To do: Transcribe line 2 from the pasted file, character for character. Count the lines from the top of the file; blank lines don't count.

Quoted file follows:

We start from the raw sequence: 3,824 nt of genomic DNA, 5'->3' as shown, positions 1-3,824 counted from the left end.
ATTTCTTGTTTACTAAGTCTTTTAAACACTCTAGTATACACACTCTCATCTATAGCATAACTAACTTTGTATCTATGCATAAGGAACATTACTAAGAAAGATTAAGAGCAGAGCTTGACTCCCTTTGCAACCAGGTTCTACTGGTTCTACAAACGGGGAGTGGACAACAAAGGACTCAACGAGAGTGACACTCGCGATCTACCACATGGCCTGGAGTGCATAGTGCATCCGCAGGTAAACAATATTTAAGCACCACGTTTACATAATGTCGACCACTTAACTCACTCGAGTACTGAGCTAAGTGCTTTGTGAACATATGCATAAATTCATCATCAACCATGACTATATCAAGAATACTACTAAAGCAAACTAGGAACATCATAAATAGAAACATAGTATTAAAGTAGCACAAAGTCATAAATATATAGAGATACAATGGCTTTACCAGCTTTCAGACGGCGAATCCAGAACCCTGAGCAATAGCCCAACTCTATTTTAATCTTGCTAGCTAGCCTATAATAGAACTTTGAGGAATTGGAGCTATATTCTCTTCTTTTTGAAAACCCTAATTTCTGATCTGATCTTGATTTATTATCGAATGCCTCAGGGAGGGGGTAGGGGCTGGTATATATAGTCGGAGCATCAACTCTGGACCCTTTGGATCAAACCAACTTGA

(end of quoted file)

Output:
ATTTCTTGTTTACTAAGTCTTTTAAACACTCTAGTATACACACTCTCATCTATAGCATAACTAACTTTGTATCTATGCATAAGGAACATTACTAAGAAAGATTAAGAGCAGAGCTTGACTCCCTTTGCAACCAGGTTCTACTGGTTCTACAAACGGGGAGTGGACAACAAAGGACTCAACGAGAGTGACACTCGCGATCTACCACATGGCCTGGAGTGCATAGTGCATCCGCAGGTAAACAATATTTAAGCACCACGTTTACATAATGTCGACCACTTAACTCACTCGAGTACTGAGCTAAGTGCTTTGTGAACATATGCATAAATTCATCATCAACCATGACTATATCAAGAATACTACTAAAGCAAACTAGGAACATCATAAATAGAAACATAGTATTAAAGTAGCACAAAGTCATAAATATATAGAGATACAATGGCTTTACCAGCTTTCAGACGGCGAATCCAGAACCCTGAGCAATAGCCCAACTCTATTTTAATCTTGCTAGCTAGCCTATAATAGAACTTTGAGGAATTGGAGCTATATTCTCTTCTTTTTGAAAACCCTAATTTCTGATCTGATCTTGATTTATTATCGAATGCCTCAGGGAGGGGGTAGGGGCTGGTATATATAGTCGGAGCATCAACTCTGGACCCTTTGGATCAAACCAACTTGA